Posts Tagged ‘Marcel Duchamp’
May 26, 2015 | by Dan Piepenbring
- Milan Kundera has a new novel out, his first in a decade—but does anyone care? Kundera’s books epitomize a certain outmoded, chauvinist worldview: “I can’t help feeling that if anything will undermine Kundera’s long-term reputation … it will be his overwhelming androcentrism. I avoid the word misogyny because I don’t think that he hates women, or is consistently hostile to them, but he does seem to see the world from an exclusively male viewpoint, and this does limit what might otherwise have been his limitless achievements as a novelist and essayist.”
- Speaking of androcentric writers: Philip Roth’s much ballyhooed retirement “may well go down in history as one of the literary world’s greatest pranks.” Despite his many claims to have retreated from the public eye, Roth is still as visible as ever, even if he isn’t publishing new novels.
- Dante is still very much a public figure, too, having gone on an international charm offensive to celebrate his seven-hundred-and-fiftieth birthday: “More than a hundred events are planned. These include everything from the minting of a new two-euro coin, embossed with the poet’s profile, to a selfie-con-Dante campaign. (Cardboard cutouts of the poet are being set up in Florence, and visitors are encouraged to post pictures of themselves with them using the hashtag #dante750.)”
- And who knows? A hashtagged selfie with a Dante cutout might be just what you need to recharge your fatigued sense of awe, that emotion most abused by modernity: “You could make the case that our culture today is awe-deprived. Adults spend more and more time working and commuting and less time outdoors and with other people. Camping trips, picnics and midnight skies are forgone in favor of working weekends and late at night. Attendance at arts events—live music, theater, museums and galleries—has dropped over the years.”
- Don’t blame literature’s avant-garde, though; the state of the contemporary novel suggests that writers are spending more time in museums than ever before. “The avant-garde writers of today aspire to be conceptual artists, and have their novels considered conceptual art. This may be literature’s Duchampian moment. Welcome to the readymade novel.”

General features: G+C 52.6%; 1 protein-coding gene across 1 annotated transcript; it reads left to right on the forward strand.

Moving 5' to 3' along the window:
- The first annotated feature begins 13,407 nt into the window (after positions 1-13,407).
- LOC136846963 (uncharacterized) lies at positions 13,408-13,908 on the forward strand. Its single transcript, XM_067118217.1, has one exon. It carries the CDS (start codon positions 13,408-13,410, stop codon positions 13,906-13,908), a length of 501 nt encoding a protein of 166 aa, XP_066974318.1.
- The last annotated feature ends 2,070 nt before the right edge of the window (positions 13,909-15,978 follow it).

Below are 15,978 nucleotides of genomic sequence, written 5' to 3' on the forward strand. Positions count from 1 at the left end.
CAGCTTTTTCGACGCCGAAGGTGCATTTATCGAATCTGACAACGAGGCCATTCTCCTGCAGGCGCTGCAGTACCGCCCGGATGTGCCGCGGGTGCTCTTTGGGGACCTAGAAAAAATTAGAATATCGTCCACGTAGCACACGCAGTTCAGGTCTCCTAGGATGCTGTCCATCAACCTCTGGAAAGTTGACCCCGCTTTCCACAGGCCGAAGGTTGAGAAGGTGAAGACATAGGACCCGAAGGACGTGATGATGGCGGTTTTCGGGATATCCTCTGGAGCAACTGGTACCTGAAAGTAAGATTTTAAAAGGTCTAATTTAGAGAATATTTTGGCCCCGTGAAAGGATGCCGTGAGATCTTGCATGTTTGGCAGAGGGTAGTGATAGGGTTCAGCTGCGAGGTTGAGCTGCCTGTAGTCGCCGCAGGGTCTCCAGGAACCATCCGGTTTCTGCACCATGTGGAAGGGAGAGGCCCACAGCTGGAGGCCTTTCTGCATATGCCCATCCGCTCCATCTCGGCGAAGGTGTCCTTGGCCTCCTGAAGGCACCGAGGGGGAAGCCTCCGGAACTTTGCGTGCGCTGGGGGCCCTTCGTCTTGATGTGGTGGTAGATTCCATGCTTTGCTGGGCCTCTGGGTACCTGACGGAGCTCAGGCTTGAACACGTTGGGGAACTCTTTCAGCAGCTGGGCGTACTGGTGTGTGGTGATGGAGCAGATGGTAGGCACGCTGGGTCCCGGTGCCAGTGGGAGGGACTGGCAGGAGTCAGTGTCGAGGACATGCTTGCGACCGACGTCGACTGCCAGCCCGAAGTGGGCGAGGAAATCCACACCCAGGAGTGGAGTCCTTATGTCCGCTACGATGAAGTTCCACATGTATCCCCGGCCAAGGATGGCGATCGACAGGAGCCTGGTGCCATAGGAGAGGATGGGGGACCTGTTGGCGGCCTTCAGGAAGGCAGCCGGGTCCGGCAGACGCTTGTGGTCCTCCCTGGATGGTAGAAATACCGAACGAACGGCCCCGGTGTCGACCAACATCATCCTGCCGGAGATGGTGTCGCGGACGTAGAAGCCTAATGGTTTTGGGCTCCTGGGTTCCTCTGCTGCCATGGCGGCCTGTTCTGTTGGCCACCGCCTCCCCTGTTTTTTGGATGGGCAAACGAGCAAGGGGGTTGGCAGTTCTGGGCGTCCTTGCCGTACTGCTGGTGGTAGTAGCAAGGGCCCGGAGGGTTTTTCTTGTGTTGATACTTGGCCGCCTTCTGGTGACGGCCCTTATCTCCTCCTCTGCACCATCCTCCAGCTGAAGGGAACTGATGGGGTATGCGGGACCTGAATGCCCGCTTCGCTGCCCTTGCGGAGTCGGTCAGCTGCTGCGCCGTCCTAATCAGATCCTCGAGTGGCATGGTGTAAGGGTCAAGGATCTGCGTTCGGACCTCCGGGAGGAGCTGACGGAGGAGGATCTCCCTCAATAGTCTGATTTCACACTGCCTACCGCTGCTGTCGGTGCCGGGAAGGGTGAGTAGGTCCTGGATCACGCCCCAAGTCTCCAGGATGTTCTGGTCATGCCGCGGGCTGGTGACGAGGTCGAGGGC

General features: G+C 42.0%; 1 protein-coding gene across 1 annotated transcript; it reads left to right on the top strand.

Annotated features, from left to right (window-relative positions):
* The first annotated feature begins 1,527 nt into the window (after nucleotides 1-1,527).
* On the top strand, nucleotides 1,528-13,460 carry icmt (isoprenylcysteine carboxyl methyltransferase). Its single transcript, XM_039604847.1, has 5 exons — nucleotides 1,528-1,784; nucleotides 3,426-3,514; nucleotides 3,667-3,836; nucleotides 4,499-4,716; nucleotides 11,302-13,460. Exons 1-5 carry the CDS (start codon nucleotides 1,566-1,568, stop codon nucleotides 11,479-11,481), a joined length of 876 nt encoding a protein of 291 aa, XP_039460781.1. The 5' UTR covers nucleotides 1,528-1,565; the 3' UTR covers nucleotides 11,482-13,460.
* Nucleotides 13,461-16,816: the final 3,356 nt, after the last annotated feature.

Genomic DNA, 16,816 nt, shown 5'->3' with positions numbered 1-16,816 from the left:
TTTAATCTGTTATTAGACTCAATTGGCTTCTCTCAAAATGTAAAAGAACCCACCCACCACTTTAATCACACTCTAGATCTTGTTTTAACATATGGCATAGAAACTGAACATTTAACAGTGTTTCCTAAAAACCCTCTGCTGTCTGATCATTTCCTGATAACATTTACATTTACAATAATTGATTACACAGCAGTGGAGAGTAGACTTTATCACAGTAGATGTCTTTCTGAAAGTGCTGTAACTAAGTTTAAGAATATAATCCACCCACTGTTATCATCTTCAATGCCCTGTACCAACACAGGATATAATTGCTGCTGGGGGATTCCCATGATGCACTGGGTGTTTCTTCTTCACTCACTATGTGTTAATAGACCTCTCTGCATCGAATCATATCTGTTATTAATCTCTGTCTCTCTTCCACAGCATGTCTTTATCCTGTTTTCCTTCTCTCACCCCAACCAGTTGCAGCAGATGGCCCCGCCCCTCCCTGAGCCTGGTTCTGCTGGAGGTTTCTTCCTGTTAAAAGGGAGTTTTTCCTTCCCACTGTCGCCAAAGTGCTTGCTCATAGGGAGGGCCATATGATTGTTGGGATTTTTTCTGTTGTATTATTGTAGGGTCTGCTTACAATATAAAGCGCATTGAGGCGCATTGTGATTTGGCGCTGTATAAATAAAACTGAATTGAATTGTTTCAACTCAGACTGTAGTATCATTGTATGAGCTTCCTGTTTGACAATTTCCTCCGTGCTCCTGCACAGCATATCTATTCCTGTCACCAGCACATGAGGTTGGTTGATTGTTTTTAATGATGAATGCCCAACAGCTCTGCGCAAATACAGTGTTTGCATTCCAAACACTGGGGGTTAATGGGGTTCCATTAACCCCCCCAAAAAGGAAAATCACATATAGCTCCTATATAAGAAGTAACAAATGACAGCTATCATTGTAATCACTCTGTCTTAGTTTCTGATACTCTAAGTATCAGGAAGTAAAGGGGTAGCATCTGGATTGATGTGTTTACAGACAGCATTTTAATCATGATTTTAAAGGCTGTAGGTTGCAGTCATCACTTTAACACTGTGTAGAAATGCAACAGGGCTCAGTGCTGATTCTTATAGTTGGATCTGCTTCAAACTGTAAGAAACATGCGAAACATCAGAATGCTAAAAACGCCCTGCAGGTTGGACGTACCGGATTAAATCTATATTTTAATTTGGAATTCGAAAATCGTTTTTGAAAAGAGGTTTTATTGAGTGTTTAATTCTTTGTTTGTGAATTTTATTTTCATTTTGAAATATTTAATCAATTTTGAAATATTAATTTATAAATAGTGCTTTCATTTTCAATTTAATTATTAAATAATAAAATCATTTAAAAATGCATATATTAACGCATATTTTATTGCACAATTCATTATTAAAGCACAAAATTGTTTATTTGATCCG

December 11, 2014 | by Rebecca Bates
On Marcel Duchamp, Mad Libs, and conceptual writing online.
As Marcel Duchamp had it, an artist is nothing without an audience. No work of art—no balloon dog, no poem mentioning cold-water flats, no four-minute-and-thirty-three-second performance by silent musicians—is a great work until posterity says so. In a 1964 interview between The New Yorker’s Calvin Tomkins and Duchamp, the latter remarked, “The artist produces nothing until the onlooker has said, ‘You have produced something marvelous.’ The onlooker has the last word in it.”
This is also a tidy summary of Duchamp’s short lecture “The Creative Act,” given in Houston in 1957, in which he calls the artist a “mediumistic being,” one whose “decisions in the artistic execution of the work … cannot be translated into a self-analysis.” Analysis is the work of the spectator, who “brings the work in contact with the external world.” Posterity decides if an artist’s works are deserving enough of an extended solo show at the Whitney, or should be reprinted in every iteration of the Norton Anthology until the end of time. The “creative act” is a transaction between artist and onlooker, and in it, again, the onlooker has the last word.